Women’s World Rugby Sevens Series: Las Vegas - New Zealand sit proudly atop the Series table after three tournaments as the Black Ferns Sevens put in a consistent display over the course of two days to win the USA Sevens in Las Vegas.
Keeping possession and maintaining patience and discipline was the game plan for Sarah Goss’ team after the disappointment of failing to make the final at the last tournament in Sydney. That patience and refusal to give up the ball inevitably led to gaps appearing in tiring opposition defences and that’s when they struck. The pace and power of Portia Woodman, Michaela Blyde, Niall Williams, player of the final Ruby Tui and others were too much for most teams to handle.
In that final, New Zealand never looked in trouble against Olympic champions Australia, racking up a 28-0 lead before Mahalia Murphy responded with a consolation try for the Aussies to make the final score 28-5. Meanwhile, Woodman, Tyla Nathan-Wong, Tui and Alena Faalogoifo Saili had already put the Black Ferns Sevens out of sight.
Fiji finished in fifth spot after beating Russia in the Fifth Place play-off 19-17.
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MOVE TO THE FORWARDS
Woodman changed position in Las Vegas this week, moving into the forwards allowing Blyde to operate a wider role in the team. It’s a change that went down well with the 25-year-old.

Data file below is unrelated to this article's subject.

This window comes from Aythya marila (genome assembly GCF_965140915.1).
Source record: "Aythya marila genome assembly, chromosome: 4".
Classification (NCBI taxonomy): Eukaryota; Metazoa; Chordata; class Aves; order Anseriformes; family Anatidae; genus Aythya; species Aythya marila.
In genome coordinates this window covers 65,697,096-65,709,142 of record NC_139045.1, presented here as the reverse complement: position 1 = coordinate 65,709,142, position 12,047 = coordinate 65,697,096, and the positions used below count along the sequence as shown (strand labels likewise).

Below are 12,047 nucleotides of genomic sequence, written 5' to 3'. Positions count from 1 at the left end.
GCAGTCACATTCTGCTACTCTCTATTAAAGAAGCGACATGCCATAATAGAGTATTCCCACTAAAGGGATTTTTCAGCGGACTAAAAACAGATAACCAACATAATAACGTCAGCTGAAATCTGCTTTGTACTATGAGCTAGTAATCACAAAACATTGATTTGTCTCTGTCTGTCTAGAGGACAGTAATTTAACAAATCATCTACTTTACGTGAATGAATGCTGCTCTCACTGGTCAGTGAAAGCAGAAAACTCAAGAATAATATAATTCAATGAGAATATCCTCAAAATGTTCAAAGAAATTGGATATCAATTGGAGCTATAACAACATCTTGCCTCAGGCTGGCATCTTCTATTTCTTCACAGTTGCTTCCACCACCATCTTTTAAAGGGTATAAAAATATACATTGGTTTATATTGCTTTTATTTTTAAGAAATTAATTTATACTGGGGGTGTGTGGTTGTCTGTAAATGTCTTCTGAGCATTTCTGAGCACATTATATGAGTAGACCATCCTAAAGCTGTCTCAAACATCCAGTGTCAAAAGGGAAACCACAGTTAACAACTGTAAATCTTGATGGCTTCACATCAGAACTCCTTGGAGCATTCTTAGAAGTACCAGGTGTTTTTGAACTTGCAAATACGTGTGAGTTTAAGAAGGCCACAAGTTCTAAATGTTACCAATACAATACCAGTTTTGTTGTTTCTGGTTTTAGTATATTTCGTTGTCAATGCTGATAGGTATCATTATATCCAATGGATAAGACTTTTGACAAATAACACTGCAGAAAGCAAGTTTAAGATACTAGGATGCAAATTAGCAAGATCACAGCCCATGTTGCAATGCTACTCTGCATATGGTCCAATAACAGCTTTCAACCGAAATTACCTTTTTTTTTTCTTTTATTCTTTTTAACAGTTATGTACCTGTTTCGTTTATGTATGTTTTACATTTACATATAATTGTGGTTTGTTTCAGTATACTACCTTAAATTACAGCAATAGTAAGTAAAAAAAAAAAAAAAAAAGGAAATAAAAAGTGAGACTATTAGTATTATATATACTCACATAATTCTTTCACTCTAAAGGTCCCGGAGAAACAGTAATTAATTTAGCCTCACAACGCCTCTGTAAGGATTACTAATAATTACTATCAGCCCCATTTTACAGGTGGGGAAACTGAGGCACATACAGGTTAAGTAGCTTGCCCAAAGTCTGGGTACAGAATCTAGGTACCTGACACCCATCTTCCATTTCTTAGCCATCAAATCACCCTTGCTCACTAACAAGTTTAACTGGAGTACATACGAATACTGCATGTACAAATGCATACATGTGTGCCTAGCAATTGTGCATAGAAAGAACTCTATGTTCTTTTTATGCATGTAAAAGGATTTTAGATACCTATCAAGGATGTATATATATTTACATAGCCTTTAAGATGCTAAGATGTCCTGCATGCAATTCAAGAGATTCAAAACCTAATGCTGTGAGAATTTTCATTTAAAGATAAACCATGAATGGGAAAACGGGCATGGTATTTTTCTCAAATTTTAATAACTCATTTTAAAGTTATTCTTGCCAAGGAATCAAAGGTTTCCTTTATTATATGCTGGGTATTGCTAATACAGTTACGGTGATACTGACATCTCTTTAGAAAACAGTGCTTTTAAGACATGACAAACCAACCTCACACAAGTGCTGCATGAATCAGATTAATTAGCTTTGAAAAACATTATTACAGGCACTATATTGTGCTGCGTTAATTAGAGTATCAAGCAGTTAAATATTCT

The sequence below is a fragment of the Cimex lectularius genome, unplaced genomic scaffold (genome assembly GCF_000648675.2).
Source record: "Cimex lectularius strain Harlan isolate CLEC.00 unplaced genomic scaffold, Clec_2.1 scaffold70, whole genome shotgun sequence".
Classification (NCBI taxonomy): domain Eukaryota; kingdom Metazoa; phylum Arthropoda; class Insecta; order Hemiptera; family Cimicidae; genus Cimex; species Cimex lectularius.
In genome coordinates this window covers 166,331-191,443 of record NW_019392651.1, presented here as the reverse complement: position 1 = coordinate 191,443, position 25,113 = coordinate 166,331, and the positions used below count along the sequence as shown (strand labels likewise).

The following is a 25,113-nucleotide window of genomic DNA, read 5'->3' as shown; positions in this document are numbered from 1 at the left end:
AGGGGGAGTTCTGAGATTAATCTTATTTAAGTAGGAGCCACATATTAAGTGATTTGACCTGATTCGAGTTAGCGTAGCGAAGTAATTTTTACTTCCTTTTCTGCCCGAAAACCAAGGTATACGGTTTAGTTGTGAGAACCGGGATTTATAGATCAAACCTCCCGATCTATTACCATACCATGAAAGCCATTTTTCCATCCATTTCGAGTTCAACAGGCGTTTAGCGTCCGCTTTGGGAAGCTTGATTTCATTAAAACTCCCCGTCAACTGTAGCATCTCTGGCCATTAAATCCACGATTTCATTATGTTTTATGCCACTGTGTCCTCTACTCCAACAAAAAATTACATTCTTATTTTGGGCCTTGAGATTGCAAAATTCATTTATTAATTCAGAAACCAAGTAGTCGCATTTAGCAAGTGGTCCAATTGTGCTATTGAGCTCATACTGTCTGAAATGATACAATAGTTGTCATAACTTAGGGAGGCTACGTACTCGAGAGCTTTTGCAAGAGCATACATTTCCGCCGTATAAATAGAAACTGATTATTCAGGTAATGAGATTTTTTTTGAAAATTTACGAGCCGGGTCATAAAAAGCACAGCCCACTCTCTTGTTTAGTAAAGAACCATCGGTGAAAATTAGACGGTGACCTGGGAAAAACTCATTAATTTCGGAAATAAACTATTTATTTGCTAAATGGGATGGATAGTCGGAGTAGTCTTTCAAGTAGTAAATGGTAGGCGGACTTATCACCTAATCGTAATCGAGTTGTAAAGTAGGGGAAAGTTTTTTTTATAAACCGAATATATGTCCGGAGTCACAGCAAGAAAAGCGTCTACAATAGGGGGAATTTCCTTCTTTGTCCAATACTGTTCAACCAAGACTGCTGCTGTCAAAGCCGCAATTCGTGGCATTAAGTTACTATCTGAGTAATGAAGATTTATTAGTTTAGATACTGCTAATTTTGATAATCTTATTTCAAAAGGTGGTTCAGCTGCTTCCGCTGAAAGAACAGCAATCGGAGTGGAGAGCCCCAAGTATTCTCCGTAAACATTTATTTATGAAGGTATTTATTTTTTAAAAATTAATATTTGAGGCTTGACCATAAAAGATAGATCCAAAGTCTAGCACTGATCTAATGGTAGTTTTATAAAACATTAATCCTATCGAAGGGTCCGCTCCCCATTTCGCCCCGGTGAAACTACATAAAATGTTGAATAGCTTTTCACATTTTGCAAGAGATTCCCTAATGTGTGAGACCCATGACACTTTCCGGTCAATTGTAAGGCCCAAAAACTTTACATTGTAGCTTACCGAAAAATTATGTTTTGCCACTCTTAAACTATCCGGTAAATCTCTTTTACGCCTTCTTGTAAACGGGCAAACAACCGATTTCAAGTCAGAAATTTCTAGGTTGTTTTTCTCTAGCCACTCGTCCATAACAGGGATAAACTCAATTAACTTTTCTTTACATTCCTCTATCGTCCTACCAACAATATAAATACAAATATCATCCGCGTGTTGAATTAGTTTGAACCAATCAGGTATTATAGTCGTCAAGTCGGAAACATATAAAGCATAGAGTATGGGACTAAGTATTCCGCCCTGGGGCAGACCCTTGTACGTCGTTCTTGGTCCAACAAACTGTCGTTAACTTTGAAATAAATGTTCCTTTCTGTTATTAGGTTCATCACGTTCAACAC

She said: “It’s very different playing in the forwards – you don’t score as many tries. But I love it. I love being in the scrum and the lineout. I’d love to stay there and probably will with Michaela playing as well as she is.”
Meanwhile, in the bronze final, Canada won the battle of North America, beating USA 31-7 much to the disappointment of around 30,000 home fans packed into Sam Boyd Stadium for the two-day party that is the HSBC USA Sevens in Sin City.
Captain Ghislaine Landry became the all-time series leading points-scorer this weekend and the first to pass the 700-point mark, overtaking Woodman in the process. In another solid performance after winning the cup in Sydney, she was well supported by Britt Benn, who scored six tries, Breanne Nicholas, Kayla Moleschi and the ever-dependable Jen Kish.
NEW ZEALAND WERE HUNGRY
Earlier, New Zealand defeated USA in the second semi-final. America started brightly with an early score from Kristen Thomas and a generally robust display from Alev Kelter. But New Zealand were hungry for this and despite the baying Las Vegas crowd, Blyde and Williams crossed the whitewash to secure a 12-7 win for the Black Ferns Sevens.
Just before that Australia exacted revenge over Canada in the semi-final after Landry’s team had beaten them in their own backyard of Sydney at the same stage in February. Two tries apiece from Ellia Green and replacement Emma Tonegato overturned an early Canada lead and set up that trans-Tasman final with the Kiwis.
Earlier, in the last eight, Canada had put France to the sword, easing into the semi-finals with a 33-0 win as Landry carried over her form from Friday with a brace of tries, including a solo effort featuring a chip over the defence, effortless regather and dot down under the posts.
Australia beat Fiji 22-7 and USA safely negotiated a tricky encounter over the improving Ireland, finally coming out on top 20-12. New Zealand looked impressive against Russia, running in tries from Woodman, Tui and two from Blyde for a 26-5 win.